Remembering winter: toward a molecular understanding of vernalization

Annu Rev Plant Biol. 2005;56:491-508. doi: 10.1146/annurev.arplant.56.032604.144307.

Abstract

Exposure to the prolonged cold of winter is an important environmental cue that favors flowering in the spring in many types of plants. The process by which exposure to cold promotes flowering is known as vernalization. In Arabidopsis and certain cereals, the block to flowering in plants that have not been vernalized is due to the expression of flowering repressors. The promotion of flowering is due to the cold-mediated suppression of these repressors. Recent work has demonstrated that covalent modifications of histones in the chromatin of target loci are part of the molecular mechanism by which certain repressors are silenced during vernalization.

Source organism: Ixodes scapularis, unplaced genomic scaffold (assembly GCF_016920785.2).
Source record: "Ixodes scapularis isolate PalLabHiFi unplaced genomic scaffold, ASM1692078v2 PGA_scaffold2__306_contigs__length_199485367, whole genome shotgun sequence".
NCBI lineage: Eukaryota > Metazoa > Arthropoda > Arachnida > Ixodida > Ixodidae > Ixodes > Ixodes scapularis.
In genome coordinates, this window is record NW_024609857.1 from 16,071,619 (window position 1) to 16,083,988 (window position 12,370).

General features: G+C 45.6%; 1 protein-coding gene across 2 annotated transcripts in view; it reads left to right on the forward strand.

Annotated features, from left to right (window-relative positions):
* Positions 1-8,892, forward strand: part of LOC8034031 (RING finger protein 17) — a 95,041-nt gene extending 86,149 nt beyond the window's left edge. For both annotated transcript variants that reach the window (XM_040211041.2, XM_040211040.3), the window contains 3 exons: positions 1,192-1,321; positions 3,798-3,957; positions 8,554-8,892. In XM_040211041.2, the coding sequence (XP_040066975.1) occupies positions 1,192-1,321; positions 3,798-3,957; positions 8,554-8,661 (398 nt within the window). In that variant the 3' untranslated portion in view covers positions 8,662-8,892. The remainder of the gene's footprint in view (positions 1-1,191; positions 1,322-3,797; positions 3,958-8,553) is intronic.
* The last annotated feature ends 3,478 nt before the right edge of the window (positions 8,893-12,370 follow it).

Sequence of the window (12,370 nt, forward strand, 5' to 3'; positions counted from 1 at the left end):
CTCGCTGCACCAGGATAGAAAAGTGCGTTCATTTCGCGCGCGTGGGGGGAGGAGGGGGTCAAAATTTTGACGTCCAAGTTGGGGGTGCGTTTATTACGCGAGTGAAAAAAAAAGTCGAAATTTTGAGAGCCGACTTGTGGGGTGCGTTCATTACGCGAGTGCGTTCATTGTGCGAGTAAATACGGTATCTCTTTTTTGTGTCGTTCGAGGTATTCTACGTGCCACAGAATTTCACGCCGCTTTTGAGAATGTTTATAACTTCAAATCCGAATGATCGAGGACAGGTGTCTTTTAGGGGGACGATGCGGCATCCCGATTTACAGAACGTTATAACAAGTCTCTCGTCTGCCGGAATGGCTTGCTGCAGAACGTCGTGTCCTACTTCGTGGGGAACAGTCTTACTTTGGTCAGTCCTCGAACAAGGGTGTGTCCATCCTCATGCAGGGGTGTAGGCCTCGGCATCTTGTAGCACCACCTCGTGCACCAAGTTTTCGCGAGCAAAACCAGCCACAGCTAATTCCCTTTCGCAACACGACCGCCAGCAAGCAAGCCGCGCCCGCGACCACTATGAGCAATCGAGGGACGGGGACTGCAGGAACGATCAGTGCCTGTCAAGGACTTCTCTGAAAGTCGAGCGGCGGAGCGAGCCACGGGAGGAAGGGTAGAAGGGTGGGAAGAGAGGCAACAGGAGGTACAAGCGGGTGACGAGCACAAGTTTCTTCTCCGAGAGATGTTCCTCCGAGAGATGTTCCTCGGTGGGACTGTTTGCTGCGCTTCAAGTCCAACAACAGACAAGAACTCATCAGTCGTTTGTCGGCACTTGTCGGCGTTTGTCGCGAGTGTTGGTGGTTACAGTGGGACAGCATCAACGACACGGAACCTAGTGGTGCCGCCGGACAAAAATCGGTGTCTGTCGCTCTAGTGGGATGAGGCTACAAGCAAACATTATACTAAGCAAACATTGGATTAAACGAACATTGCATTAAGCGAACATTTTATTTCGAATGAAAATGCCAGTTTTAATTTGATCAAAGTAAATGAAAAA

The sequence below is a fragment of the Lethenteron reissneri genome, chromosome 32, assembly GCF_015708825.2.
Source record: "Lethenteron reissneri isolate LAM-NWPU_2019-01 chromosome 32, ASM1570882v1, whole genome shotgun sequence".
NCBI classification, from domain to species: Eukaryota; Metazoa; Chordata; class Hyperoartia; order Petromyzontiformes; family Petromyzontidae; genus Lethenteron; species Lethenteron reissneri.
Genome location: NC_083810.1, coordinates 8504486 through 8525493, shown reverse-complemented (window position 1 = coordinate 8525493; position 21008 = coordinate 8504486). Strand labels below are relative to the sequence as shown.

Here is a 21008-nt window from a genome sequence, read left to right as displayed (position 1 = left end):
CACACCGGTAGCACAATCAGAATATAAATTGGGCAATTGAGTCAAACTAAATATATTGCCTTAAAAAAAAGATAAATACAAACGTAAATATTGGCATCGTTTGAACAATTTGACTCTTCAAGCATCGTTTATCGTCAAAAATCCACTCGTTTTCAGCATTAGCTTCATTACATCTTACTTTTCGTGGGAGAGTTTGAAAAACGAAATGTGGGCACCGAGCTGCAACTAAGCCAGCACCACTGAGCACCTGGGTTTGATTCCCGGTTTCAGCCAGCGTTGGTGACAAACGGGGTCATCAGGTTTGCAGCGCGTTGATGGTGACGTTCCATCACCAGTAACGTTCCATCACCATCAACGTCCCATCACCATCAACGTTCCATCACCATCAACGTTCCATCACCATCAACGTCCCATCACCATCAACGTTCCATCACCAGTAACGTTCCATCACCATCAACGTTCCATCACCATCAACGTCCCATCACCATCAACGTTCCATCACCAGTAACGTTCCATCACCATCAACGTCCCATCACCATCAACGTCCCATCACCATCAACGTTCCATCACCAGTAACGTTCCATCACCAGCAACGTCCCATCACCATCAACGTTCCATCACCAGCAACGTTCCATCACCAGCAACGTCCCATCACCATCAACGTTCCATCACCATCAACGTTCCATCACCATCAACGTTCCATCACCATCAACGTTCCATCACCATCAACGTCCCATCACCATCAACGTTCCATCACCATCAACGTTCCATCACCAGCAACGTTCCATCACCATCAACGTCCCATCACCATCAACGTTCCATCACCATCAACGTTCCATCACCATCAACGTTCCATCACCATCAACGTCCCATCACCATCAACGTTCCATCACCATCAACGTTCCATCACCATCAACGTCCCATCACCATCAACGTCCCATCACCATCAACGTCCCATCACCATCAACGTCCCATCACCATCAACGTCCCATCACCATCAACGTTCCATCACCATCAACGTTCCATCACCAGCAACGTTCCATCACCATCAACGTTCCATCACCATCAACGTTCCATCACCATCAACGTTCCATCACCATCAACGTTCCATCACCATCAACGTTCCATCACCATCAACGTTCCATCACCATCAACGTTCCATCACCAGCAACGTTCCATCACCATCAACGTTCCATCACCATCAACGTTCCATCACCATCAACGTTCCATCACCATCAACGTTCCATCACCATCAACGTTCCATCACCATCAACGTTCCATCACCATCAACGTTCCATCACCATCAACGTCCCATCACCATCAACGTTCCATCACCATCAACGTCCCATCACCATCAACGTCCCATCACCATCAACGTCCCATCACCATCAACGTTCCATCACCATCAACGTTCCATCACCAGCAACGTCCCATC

Publication types

  • Research Support, Non-U.S. Gov't
  • Research Support, U.S. Gov't, Non-P.H.S.
  • Review

MeSH terms

  • Adaptation, Physiological
  • Cold Temperature
  • Gene Expression Regulation, Plant / physiology
  • Histones / physiology
  • Plant Physiological Phenomena*
  • Plants / genetics*
  • Polycomb-Group Proteins
  • Repressor Proteins / physiology
  • Seasons*

Substances

  • Histones
  • Polycomb-Group Proteins
  • Repressor Proteins